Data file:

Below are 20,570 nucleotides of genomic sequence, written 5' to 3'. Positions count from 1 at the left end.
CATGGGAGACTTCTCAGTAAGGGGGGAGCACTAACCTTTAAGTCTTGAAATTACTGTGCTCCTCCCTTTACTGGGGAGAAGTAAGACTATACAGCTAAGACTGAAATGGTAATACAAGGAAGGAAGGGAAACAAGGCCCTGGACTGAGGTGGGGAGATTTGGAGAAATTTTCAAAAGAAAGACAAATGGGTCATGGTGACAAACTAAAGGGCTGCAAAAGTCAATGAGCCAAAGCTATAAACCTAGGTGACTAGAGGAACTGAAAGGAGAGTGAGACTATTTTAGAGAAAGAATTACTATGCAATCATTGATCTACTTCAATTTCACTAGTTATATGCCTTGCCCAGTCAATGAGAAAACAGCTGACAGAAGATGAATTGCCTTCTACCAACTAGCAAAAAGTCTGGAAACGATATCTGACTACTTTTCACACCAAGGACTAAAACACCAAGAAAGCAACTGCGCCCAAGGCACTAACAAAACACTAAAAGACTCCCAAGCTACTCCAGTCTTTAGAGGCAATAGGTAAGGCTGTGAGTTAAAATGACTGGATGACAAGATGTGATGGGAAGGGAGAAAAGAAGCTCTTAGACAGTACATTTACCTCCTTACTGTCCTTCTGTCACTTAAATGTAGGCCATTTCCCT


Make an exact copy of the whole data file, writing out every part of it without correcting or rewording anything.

Below are 20,570 nucleotides of genomic sequence, written 5' to 3'. Positions count from 1 at the left end.
CATGGGAGACTTCTCAGTAAGGGGGGAGCACTAACCTTTAAGTCTTGAAATTACTGTGCTCCTCCCTTTACTGGGGAGAAGTAAGACTATACAGCTAAGACTGAAATGGTAATACAAGGAAGGAAGGGAAACAAGGCCCTGGACTGAGGTGGGGAGATTTGGAGAAATTTTCAAAAGAAAGACAAATGGGTCATGGTGACAAACTAAAGGGCTGCAAAAGTCAATGAGCCAAAGCTATAAACCTAGGTGACTAGAGGAACTGAAAGGAGAGTGAGACTATTTTAGAGAAAGAATTACTATGCAATCATTGATCTACTTCAATTTCACTAGTTATATGCCTTGCCCAGTCAATGAGAAAACAGCTGACAGAAGATGAATTGCCTTCTACCAACTAGCAAAAAGTCTGGAAACGATATCTGACTACTTTTCACACCAAGGACTAAAACACCAAGAAAGCAACTGCGCCCAAGGCACTAACAAAACACTAAAAGACTCCCAAGCTACTCCAGTCTTTAGAGGCAATAGGTAAGGCTGTGAGTTAAAATGACTGGATGACAAGATGTGATGGGAAGGGAGAAAAGAAGCTCTTAGACAGTACATTTACCTCCTTACTGTCCTTCTGTCACTTAAATGTAGGCCATTTCCCT